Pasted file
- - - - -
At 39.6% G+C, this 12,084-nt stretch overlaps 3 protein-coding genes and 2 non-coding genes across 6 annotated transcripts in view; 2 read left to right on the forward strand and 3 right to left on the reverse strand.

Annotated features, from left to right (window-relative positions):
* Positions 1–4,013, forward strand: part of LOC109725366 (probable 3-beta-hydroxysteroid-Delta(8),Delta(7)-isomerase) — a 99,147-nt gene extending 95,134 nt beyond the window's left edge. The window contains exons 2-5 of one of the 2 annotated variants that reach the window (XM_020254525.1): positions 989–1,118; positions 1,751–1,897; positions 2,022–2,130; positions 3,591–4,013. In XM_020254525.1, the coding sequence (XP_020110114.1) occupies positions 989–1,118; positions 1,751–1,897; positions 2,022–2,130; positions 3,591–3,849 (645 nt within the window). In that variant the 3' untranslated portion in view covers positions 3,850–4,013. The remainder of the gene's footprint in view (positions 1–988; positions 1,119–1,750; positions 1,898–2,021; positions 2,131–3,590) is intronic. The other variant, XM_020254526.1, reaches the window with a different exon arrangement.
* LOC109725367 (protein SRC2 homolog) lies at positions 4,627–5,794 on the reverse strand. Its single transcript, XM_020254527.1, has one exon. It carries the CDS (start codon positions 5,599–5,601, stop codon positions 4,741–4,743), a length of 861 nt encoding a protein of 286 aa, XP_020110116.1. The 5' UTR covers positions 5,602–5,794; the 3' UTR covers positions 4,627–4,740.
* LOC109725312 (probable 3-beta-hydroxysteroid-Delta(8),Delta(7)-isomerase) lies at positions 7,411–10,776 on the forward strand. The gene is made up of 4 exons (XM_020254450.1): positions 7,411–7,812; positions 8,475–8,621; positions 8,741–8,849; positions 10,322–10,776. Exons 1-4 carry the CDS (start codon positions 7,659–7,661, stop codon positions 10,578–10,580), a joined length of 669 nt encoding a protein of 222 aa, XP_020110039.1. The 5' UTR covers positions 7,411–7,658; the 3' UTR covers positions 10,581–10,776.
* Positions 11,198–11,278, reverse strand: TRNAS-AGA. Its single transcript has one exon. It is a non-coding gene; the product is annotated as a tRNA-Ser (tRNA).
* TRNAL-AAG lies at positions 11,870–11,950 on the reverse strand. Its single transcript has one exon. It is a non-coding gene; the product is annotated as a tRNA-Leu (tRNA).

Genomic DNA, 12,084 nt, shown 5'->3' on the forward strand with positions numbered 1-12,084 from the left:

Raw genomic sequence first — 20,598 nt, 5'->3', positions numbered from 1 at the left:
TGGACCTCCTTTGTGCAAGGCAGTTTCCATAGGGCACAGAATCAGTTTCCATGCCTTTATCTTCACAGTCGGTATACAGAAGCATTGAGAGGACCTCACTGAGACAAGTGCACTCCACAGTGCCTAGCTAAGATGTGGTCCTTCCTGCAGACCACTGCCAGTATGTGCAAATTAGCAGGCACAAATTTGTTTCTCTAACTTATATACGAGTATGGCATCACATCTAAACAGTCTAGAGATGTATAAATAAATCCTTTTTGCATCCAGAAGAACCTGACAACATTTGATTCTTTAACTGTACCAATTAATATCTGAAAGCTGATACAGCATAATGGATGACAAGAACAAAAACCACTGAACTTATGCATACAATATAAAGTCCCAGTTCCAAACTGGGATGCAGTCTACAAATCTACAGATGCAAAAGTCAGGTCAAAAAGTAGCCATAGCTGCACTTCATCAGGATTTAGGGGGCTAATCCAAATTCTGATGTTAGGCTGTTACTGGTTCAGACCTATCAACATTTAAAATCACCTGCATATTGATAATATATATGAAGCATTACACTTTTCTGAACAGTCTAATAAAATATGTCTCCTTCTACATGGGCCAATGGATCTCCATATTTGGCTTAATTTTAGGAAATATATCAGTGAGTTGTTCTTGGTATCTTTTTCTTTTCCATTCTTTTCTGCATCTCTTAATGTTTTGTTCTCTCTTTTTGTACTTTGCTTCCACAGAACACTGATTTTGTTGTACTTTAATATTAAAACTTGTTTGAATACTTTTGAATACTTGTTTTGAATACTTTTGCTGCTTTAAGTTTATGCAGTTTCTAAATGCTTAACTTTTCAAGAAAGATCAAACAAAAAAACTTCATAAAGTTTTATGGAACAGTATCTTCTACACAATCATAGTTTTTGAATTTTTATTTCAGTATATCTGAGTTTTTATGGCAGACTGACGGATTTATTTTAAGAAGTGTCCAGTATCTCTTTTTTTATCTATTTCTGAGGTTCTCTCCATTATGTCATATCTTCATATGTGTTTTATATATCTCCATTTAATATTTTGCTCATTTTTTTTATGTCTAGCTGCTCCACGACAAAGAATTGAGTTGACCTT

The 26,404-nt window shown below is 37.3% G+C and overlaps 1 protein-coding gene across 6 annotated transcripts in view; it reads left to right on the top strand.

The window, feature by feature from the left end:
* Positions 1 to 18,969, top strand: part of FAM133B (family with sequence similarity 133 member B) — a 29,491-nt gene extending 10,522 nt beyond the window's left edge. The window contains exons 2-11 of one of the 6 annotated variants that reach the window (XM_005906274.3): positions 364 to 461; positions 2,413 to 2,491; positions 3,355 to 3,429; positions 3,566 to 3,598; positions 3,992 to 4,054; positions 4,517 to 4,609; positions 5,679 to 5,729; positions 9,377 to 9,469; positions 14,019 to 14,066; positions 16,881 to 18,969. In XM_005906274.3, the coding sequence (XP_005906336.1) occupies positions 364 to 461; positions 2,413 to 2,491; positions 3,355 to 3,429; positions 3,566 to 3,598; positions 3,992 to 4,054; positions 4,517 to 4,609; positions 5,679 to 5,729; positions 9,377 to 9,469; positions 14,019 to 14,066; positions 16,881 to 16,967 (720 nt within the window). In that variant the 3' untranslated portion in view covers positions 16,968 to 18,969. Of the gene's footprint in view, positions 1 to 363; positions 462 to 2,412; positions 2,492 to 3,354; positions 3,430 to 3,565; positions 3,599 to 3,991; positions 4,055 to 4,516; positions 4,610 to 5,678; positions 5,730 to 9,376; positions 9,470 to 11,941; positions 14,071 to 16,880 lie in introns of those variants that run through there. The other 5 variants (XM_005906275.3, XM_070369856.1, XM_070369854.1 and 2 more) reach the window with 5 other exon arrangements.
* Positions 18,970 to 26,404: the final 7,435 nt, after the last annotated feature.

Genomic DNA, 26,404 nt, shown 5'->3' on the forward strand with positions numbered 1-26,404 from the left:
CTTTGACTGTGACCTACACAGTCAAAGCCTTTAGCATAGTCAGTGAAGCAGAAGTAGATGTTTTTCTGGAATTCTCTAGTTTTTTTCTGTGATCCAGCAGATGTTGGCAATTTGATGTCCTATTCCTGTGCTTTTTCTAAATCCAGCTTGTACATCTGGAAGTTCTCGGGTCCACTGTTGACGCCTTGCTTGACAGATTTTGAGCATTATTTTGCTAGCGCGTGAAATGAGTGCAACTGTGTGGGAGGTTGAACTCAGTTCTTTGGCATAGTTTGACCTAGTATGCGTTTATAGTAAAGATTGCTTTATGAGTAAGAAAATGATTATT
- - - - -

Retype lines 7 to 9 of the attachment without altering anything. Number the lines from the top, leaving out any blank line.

* TRNAL-AAG lies at positions 11,870–11,950 on the reverse strand. Its single transcript has one exon. It is a non-coding gene; the product is annotated as a tRNA-Leu (tRNA).

Genomic DNA, 12,084 nt, shown 5'->3' on the forward strand with positions numbered 1-12,084 from the left:

Raw genomic sequence first — 20,598 nt, 5'->3', positions numbered from 1 at the left: